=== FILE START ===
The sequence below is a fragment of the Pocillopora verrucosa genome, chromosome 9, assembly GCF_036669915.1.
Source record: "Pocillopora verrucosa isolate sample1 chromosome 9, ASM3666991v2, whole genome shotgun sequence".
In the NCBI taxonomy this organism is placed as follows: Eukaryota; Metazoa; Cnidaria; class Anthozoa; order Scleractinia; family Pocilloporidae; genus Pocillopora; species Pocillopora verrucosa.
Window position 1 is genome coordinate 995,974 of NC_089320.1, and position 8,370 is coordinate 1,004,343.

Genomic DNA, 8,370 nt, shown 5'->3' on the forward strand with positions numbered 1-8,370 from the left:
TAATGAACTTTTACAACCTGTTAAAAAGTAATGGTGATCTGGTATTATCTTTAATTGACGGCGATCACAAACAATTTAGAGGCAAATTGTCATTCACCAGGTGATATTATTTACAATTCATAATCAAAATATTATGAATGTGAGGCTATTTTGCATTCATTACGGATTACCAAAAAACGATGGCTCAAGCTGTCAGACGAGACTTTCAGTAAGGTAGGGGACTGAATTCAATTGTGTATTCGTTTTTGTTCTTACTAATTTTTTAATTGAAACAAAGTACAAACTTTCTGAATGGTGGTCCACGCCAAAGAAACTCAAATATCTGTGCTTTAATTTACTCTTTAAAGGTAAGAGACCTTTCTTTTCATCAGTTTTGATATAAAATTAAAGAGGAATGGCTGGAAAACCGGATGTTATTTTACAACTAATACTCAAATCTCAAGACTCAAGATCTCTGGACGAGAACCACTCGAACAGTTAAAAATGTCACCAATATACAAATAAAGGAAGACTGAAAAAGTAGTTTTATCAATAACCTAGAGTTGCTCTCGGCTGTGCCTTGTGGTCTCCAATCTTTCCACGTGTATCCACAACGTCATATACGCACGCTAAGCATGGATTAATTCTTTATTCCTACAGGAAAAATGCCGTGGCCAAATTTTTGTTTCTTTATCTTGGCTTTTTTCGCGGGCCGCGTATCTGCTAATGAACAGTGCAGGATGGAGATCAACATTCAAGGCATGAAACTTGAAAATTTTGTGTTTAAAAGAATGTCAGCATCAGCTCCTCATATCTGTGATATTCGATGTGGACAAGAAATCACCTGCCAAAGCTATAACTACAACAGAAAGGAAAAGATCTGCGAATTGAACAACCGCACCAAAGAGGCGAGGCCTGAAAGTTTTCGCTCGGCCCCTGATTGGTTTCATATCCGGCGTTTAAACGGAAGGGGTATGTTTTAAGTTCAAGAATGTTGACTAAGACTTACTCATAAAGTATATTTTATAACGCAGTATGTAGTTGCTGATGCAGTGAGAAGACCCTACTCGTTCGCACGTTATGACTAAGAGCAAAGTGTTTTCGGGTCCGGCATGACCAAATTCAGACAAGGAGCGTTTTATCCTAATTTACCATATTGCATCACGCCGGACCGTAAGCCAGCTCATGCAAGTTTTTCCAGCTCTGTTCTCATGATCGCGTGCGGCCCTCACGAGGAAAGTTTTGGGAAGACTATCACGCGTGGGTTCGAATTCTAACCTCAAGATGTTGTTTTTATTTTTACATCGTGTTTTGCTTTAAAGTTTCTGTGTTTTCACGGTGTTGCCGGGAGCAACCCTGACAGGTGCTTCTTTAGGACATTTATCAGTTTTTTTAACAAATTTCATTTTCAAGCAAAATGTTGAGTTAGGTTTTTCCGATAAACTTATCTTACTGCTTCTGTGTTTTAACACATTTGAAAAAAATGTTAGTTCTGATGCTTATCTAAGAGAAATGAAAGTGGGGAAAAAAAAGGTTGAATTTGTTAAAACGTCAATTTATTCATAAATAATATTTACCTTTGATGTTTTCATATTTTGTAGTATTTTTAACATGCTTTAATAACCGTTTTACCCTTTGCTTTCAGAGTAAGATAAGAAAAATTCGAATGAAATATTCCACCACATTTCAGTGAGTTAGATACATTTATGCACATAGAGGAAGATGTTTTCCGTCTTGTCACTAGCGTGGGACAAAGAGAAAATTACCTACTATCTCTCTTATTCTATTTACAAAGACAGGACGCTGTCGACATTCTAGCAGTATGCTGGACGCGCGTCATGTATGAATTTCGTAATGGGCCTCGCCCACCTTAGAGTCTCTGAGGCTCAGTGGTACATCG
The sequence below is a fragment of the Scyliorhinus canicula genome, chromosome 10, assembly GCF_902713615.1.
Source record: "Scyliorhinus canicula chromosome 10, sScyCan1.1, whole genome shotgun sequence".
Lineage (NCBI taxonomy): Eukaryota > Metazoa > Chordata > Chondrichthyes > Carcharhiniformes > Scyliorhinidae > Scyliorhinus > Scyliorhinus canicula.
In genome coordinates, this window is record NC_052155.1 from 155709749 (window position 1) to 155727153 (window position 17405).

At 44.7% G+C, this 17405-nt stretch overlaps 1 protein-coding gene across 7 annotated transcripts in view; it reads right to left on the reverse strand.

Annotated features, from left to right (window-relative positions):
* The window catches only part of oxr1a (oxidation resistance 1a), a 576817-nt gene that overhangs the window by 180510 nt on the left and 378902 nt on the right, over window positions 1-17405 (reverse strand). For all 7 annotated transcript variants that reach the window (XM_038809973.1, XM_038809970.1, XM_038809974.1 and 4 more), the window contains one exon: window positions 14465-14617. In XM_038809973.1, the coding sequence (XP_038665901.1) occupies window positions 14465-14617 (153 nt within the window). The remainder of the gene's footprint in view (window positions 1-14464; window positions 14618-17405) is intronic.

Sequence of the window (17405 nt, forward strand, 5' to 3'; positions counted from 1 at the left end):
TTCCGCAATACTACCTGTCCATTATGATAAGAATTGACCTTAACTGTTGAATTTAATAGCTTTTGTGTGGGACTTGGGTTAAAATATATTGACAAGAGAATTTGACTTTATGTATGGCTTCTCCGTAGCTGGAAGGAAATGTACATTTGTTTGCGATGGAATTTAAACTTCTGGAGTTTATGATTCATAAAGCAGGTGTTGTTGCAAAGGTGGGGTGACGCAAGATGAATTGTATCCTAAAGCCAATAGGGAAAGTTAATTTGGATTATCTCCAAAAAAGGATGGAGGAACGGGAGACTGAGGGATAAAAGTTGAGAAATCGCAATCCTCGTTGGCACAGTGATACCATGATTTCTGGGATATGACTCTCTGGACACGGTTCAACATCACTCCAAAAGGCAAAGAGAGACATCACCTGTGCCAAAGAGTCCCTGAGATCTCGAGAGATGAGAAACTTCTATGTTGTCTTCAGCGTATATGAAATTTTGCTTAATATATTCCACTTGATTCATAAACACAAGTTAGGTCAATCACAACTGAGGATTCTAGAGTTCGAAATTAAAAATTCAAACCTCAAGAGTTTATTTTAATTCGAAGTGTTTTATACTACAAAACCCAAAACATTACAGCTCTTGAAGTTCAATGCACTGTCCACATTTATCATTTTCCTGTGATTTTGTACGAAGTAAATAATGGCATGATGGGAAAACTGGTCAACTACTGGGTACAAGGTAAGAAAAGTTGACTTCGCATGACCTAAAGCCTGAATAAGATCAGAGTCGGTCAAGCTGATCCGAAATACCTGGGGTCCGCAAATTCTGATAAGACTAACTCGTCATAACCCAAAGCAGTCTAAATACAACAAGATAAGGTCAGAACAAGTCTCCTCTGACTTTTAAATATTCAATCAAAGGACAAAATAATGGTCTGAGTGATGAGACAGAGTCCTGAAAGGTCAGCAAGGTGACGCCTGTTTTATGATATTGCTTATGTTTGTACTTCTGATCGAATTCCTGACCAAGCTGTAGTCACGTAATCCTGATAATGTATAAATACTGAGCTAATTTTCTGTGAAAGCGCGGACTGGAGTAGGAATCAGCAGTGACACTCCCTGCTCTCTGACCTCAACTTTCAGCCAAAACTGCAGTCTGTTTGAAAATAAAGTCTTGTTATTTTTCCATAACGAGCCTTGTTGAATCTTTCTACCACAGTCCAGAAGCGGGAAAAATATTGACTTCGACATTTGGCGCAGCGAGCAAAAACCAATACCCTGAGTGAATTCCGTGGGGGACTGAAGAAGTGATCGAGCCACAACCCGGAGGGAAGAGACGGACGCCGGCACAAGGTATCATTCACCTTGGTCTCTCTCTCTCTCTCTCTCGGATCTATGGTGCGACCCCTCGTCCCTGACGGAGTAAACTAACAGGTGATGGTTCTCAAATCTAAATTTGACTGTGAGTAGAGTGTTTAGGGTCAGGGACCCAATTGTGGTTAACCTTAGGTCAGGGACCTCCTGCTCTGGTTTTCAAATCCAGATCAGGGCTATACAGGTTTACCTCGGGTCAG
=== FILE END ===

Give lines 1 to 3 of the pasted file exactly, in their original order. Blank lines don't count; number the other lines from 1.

The sequence below is a fragment of the Pocillopora verrucosa genome, chromosome 9, assembly GCF_036669915.1.
Source record: "Pocillopora verrucosa isolate sample1 chromosome 9, ASM3666991v2, whole genome shotgun sequence".
In the NCBI taxonomy this organism is placed as follows: Eukaryota; Metazoa; Cnidaria; class Anthozoa; order Scleractinia; family Pocilloporidae; genus Pocillopora; species Pocillopora verrucosa.